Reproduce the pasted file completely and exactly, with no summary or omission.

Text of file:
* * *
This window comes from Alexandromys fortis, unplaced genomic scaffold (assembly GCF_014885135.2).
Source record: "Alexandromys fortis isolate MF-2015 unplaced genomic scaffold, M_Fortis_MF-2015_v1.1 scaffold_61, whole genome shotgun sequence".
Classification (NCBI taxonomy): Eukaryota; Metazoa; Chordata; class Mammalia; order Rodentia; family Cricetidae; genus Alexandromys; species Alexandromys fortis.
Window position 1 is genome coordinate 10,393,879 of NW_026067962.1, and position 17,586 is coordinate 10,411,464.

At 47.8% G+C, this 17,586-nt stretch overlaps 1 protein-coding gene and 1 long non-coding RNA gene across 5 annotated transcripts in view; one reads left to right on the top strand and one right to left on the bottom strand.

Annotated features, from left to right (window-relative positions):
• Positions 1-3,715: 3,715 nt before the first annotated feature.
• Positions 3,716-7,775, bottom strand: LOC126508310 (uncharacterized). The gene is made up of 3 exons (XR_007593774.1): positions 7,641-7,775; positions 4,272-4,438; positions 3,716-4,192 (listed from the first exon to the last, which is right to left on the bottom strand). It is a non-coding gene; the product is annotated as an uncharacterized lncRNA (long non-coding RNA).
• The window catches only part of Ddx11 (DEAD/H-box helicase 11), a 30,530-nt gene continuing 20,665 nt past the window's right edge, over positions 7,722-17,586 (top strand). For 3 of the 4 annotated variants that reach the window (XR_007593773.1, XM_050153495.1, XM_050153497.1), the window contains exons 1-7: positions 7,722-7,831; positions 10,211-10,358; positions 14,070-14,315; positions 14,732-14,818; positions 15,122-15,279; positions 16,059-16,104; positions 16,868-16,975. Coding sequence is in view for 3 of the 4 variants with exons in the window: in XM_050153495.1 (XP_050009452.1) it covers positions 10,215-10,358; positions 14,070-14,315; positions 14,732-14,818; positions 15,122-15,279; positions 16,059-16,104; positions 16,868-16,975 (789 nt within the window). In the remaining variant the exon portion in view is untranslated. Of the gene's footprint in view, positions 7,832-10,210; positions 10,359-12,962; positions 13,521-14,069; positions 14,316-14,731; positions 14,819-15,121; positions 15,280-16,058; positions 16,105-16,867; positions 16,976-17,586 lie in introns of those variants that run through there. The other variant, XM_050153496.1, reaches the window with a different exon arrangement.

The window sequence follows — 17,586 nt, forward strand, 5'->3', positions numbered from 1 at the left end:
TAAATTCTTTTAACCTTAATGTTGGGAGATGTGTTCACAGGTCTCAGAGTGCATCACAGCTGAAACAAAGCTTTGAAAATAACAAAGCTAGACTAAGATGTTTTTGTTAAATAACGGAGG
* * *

This window comes from Alexandromys fortis, unplaced genomic scaffold (assembly GCF_014885135.2).
Source record: "Alexandromys fortis isolate MF-2015 unplaced genomic scaffold, M_Fortis_MF-2015_v1.1 scaffold_61, whole genome shotgun sequence".
Classification (NCBI taxonomy): Eukaryota; Metazoa; Chordata; class Mammalia; order Rodentia; family Cricetidae; genus Alexandromys; species Alexandromys fortis.
Window position 1 is genome coordinate 10,393,879 of NW_026067962.1, and position 17,586 is coordinate 10,411,464.

At 47.8% G+C, this 17,586-nt stretch overlaps 1 protein-coding gene and 1 long non-coding RNA gene across 5 annotated transcripts in view; one reads left to right on the top strand and one right to left on the bottom strand.

Annotated features, from left to right (window-relative positions):
• Positions 1-3,715: 3,715 nt before the first annotated feature.
• Positions 3,716-7,775, bottom strand: LOC126508310 (uncharacterized). The gene is made up of 3 exons (XR_007593774.1): positions 7,641-7,775; positions 4,272-4,438; positions 3,716-4,192 (listed from the first exon to the last, which is right to left on the bottom strand). It is a non-coding gene; the product is annotated as an uncharacterized lncRNA (long non-coding RNA).
• The window catches only part of Ddx11 (DEAD/H-box helicase 11), a 30,530-nt gene continuing 20,665 nt past the window's right edge, over positions 7,722-17,586 (top strand). For 3 of the 4 annotated variants that reach the window (XR_007593773.1, XM_050153495.1, XM_050153497.1), the window contains exons 1-7: positions 7,722-7,831; positions 10,211-10,358; positions 14,070-14,315; positions 14,732-14,818; positions 15,122-15,279; positions 16,059-16,104; positions 16,868-16,975. Coding sequence is in view for 3 of the 4 variants with exons in the window: in XM_050153495.1 (XP_050009452.1) it covers positions 10,215-10,358; positions 14,070-14,315; positions 14,732-14,818; positions 15,122-15,279; positions 16,059-16,104; positions 16,868-16,975 (789 nt within the window). In the remaining variant the exon portion in view is untranslated. Of the gene's footprint in view, positions 7,832-10,210; positions 10,359-12,962; positions 13,521-14,069; positions 14,316-14,731; positions 14,819-15,121; positions 15,280-16,058; positions 16,105-16,867; positions 16,976-17,586 lie in introns of those variants that run through there. The other variant, XM_050153496.1, reaches the window with a different exon arrangement.

The window sequence follows — 17,586 nt, forward strand, 5'->3', positions numbered from 1 at the left end:
TAAATTCTTTTAACCTTAATGTTGGGAGATGTGTTCACAGGTCTCAGAGTGCATCACAGCTGAAACAAAGCTTTGAAAATAACAAAGCTAGACTAAGATGTTTTTGTTAAATAACGGAGG